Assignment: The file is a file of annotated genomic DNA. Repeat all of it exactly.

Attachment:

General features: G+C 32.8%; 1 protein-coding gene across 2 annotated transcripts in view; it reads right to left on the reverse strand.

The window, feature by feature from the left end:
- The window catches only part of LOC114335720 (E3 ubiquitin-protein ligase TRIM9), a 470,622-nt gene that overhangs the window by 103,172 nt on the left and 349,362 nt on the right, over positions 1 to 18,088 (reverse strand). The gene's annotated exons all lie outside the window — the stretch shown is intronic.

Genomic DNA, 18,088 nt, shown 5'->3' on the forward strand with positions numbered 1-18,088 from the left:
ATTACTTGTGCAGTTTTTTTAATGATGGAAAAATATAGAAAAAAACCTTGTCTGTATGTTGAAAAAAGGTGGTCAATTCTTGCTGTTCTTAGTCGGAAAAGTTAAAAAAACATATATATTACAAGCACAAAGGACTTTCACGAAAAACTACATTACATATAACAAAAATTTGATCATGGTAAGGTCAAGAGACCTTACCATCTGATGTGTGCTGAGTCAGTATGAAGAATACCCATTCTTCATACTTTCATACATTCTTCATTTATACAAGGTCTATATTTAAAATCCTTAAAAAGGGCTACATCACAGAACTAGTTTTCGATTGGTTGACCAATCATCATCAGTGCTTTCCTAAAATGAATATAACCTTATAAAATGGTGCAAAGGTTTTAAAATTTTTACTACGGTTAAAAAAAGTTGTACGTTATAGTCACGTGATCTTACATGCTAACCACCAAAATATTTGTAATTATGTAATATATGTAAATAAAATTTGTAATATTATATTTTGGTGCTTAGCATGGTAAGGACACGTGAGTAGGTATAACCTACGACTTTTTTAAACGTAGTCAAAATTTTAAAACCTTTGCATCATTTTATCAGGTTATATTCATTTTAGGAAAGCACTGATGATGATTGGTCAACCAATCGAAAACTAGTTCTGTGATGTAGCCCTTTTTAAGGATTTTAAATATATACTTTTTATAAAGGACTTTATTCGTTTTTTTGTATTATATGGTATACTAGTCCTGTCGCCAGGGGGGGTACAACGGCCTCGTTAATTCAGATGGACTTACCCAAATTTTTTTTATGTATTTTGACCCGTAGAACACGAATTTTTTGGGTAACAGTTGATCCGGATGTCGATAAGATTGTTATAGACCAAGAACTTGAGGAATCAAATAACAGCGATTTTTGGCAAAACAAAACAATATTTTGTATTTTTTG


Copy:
General features: G+C 32.8%; 1 protein-coding gene across 2 annotated transcripts in view; it reads right to left on the reverse strand.

The window, feature by feature from the left end:
- The window catches only part of LOC114335720 (E3 ubiquitin-protein ligase TRIM9), a 470,622-nt gene that overhangs the window by 103,172 nt on the left and 349,362 nt on the right, over positions 1 to 18,088 (reverse strand). The gene's annotated exons all lie outside the window — the stretch shown is intronic.

Genomic DNA, 18,088 nt, shown 5'->3' on the forward strand with positions numbered 1-18,088 from the left:
ATTACTTGTGCAGTTTTTTTAATGATGGAAAAATATAGAAAAAAACCTTGTCTGTATGTTGAAAAAAGGTGGTCAATTCTTGCTGTTCTTAGTCGGAAAAGTTAAAAAAACATATATATTACAAGCACAAAGGACTTTCACGAAAAACTACATTACATATAACAAAAATTTGATCATGGTAAGGTCAAGAGACCTTACCATCTGATGTGTGCTGAGTCAGTATGAAGAATACCCATTCTTCATACTTTCATACATTCTTCATTTATACAAGGTCTATATTTAAAATCCTTAAAAAGGGCTACATCACAGAACTAGTTTTCGATTGGTTGACCAATCATCATCAGTGCTTTCCTAAAATGAATATAACCTTATAAAATGGTGCAAAGGTTTTAAAATTTTTACTACGGTTAAAAAAAGTTGTACGTTATAGTCACGTGATCTTACATGCTAACCACCAAAATATTTGTAATTATGTAATATATGTAAATAAAATTTGTAATATTATATTTTGGTGCTTAGCATGGTAAGGACACGTGAGTAGGTATAACCTACGACTTTTTTAAACGTAGTCAAAATTTTAAAACCTTTGCATCATTTTATCAGGTTATATTCATTTTAGGAAAGCACTGATGATGATTGGTCAACCAATCGAAAACTAGTTCTGTGATGTAGCCCTTTTTAAGGATTTTAAATATATACTTTTTATAAAGGACTTTATTCGTTTTTTTGTATTATATGGTATACTAGTCCTGTCGCCAGGGGGGGTACAACGGCCTCGTTAATTCAGATGGACTTACCCAAATTTTTTTTATGTATTTTGACCCGTAGAACACGAATTTTTTGGGTAACAGTTGATCCGGATGTCGATAAGATTGTTATAGACCAAGAACTTGAGGAATCAAATAACAGCGATTTTTGGCAAAACAAAACAATATTTTGTATTTTTTG